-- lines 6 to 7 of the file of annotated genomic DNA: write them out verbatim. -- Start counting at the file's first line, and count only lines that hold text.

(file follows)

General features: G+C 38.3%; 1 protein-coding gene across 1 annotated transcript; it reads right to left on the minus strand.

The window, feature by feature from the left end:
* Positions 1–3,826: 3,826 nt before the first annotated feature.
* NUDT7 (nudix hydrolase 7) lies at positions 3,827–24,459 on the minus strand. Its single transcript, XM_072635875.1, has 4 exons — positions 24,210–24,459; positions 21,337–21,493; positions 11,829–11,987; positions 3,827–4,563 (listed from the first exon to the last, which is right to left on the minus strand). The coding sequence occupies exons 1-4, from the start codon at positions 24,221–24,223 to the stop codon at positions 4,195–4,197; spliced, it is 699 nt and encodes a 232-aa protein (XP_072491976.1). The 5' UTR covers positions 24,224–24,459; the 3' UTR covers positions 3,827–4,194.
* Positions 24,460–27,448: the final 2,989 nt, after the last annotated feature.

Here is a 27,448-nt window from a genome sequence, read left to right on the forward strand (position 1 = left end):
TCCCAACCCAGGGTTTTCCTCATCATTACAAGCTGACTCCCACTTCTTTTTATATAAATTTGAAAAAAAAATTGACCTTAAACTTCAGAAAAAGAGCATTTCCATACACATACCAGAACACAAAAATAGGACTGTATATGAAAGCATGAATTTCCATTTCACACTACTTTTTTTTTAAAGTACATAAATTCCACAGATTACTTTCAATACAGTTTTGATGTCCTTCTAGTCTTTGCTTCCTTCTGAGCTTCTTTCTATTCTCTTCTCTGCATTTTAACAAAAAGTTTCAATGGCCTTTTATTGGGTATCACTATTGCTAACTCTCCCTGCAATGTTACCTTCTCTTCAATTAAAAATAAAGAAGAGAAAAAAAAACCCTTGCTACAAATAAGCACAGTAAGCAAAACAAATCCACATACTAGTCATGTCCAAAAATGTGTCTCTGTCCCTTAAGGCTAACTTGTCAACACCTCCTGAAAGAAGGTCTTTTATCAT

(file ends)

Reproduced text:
Here is a 27,448-nt window from a genome sequence, read left to right on the forward strand (position 1 = left end):
TCCCAACCCAGGGTTTTCCTCATCATTACAAGCTGACTCCCACTTCTTTTTATATAAATTTGAAAAAAAAATTGACCTTAAACTTCAGAAAAAGAGCATTTCCATACACATACCAGAACACAAAAATAGGACTGTATATGAAAGCATGAATTTCCATTTCACACTACTTTTTTTTTAAAGTACATAAATTCCACAGATTACTTTCAATACAGTTTTGATGTCCTTCTAGTCTTTGCTTCCTTCTGAGCTTCTTTCTATTCTCTTCTCTGCATTTTAACAAAAAGTTTCAATGGCCTTTTATTGGGTATCACTATTGCTAACTCTCCCTGCAATGTTACCTTCTCTTCAATTAAAAATAAAGAAGAGAAAAAAAAACCCTTGCTACAAATAAGCACAGTAAGCAAAACAAATCCACATACTAGTCATGTCCAAAAATGTGTCTCTGTCCCTTAAGGCTAACTTGTCAACACCTCCTGAAAGAAGGTCTTTTATCAT